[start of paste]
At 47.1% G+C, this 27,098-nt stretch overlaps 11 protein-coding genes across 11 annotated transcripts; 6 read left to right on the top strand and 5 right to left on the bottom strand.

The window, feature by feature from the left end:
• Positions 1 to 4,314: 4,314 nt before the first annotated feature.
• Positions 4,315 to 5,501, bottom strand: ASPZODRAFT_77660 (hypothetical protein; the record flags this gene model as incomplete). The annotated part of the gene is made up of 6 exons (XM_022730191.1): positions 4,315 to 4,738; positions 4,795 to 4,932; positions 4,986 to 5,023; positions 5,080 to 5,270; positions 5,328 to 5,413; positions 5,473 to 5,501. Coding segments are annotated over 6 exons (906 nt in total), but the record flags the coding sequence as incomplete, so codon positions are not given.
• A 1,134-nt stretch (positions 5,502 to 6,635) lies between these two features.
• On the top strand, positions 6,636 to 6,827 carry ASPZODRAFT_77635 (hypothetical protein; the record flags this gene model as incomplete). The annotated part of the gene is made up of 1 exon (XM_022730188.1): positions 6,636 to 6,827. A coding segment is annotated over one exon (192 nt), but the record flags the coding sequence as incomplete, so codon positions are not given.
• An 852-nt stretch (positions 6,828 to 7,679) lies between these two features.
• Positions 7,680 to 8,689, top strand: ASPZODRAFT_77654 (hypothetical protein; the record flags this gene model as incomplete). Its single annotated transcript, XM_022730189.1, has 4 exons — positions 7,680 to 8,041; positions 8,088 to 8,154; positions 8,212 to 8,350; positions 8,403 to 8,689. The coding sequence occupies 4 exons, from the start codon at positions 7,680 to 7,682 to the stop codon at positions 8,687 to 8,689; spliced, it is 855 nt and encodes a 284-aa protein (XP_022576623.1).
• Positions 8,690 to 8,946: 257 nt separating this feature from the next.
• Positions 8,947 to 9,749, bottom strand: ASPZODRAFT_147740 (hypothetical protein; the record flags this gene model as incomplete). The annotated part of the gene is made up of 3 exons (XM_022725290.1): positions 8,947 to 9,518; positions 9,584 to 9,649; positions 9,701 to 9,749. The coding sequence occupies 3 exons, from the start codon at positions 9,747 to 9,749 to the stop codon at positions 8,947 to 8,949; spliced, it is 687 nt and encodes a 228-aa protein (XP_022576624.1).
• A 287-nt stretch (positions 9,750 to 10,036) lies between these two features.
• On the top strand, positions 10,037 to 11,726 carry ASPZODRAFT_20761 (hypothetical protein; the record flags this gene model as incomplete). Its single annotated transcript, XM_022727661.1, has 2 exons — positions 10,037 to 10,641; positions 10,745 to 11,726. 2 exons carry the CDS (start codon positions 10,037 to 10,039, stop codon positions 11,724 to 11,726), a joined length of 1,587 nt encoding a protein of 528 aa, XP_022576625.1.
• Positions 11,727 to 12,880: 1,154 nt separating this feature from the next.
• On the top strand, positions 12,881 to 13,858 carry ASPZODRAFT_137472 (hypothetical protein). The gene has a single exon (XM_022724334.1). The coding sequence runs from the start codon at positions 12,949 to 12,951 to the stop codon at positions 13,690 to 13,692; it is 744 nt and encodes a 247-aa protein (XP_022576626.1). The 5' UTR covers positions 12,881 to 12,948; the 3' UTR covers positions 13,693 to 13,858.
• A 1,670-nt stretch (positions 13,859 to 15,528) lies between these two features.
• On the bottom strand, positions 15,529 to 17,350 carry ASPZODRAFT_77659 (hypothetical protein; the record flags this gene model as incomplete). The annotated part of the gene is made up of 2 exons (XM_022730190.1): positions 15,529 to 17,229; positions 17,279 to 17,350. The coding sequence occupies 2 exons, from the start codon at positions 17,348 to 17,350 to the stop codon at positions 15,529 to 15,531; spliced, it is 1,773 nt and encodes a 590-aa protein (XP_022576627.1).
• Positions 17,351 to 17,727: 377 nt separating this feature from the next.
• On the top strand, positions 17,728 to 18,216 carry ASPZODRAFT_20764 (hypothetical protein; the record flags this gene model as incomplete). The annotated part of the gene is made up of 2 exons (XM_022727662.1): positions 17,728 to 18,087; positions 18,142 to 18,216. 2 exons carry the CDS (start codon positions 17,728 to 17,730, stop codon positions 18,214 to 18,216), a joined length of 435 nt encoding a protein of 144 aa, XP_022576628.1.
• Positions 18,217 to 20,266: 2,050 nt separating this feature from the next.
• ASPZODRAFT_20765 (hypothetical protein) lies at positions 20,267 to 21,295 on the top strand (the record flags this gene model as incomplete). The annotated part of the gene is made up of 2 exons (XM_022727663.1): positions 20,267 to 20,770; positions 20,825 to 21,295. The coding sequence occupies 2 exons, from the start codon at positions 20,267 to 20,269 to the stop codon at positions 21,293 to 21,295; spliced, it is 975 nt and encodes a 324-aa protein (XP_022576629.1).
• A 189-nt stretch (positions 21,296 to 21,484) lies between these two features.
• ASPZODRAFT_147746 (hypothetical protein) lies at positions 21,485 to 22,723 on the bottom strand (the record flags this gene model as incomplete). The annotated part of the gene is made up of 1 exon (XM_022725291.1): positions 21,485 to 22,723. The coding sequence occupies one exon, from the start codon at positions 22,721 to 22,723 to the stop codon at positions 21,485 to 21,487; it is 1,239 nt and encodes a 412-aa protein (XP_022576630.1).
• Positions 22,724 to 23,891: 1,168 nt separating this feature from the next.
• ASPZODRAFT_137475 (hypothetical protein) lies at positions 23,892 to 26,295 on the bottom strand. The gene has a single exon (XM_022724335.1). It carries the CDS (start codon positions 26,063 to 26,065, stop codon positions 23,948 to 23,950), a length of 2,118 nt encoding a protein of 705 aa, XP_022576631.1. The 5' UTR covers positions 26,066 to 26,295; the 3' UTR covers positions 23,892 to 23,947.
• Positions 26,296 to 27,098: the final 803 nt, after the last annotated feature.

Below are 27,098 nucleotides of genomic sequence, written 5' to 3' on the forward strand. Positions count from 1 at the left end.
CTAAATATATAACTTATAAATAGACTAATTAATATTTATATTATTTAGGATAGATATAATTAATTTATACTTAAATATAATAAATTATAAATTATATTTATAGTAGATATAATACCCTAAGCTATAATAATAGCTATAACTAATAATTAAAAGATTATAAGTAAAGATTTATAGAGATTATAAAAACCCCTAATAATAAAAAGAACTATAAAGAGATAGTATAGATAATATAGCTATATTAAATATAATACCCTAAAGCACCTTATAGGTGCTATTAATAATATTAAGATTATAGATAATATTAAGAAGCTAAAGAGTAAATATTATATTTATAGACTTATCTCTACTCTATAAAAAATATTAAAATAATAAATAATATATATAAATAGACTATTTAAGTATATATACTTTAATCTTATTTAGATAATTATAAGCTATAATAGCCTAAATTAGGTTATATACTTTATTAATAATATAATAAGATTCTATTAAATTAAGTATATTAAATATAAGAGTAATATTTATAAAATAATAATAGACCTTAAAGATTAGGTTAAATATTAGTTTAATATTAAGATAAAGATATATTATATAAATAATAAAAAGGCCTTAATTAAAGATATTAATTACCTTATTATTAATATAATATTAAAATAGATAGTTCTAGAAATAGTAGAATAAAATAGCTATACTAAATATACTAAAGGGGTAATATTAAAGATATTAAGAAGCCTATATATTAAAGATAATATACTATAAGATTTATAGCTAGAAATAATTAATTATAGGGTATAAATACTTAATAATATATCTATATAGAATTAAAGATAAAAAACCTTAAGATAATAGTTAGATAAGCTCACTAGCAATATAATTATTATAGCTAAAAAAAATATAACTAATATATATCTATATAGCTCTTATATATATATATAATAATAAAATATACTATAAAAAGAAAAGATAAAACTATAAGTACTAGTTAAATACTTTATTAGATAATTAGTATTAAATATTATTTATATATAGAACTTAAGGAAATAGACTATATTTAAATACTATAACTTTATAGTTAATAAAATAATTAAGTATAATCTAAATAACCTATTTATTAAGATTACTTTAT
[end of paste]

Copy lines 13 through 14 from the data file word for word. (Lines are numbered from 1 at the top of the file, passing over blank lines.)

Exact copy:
• Positions 11,727 to 12,880: 1,154 nt separating this feature from the next.
• On the top strand, positions 12,881 to 13,858 carry ASPZODRAFT_137472 (hypothetical protein). The gene has a single exon (XM_022724334.1). The coding sequence runs from the start codon at positions 12,949 to 12,951 to the stop codon at positions 13,690 to 13,692; it is 744 nt and encodes a 247-aa protein (XP_022576626.1). The 5' UTR covers positions 12,881 to 12,948; the 3' UTR covers positions 13,693 to 13,858.